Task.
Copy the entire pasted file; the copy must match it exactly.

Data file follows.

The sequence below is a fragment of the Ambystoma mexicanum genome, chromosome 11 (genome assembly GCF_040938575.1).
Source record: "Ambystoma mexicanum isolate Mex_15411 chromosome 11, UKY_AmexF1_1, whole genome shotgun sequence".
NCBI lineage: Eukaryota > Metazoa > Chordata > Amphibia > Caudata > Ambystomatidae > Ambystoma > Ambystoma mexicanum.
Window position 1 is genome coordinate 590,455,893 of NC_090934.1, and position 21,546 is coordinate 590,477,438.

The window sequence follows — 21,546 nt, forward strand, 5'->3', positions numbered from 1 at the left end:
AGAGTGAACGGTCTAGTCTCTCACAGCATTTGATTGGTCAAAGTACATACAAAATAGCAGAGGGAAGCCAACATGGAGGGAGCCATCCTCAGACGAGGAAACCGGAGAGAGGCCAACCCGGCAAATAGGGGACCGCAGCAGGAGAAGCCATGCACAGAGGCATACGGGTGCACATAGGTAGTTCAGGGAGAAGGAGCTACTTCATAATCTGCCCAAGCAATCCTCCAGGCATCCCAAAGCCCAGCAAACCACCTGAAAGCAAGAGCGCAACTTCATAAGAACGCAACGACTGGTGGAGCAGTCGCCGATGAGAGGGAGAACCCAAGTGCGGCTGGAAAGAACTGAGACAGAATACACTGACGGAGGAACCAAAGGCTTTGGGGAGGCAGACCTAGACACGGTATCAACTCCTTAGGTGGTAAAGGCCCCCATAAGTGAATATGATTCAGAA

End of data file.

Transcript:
The sequence below is a fragment of the Ambystoma mexicanum genome, chromosome 11 (genome assembly GCF_040938575.1).
Source record: "Ambystoma mexicanum isolate Mex_15411 chromosome 11, UKY_AmexF1_1, whole genome shotgun sequence".
NCBI lineage: Eukaryota > Metazoa > Chordata > Amphibia > Caudata > Ambystomatidae > Ambystoma > Ambystoma mexicanum.
Window position 1 is genome coordinate 590,455,893 of NC_090934.1, and position 21,546 is coordinate 590,477,438.

The window sequence follows — 21,546 nt, forward strand, 5'->3', positions numbered from 1 at the left end:
AGAGTGAACGGTCTAGTCTCTCACAGCATTTGATTGGTCAAAGTACATACAAAATAGCAGAGGGAAGCCAACATGGAGGGAGCCATCCTCAGACGAGGAAACCGGAGAGAGGCCAACCCGGCAAATAGGGGACCGCAGCAGGAGAAGCCATGCACAGAGGCATACGGGTGCACATAGGTAGTTCAGGGAGAAGGAGCTACTTCATAATCTGCCCAAGCAATCCTCCAGGCATCCCAAAGCCCAGCAAACCACCTGAAAGCAAGAGCGCAACTTCATAAGAACGCAACGACTGGTGGAGCAGTCGCCGATGAGAGGGAGAACCCAAGTGCGGCTGGAAAGAACTGAGACAGAATACACTGACGGAGGAACCAAAGGCTTTGGGGAGGCAGACCTAGACACGGTATCAACTCCTTAGGTGGTAAAGGCCCCCATAAGTGAATATGATTCAGAA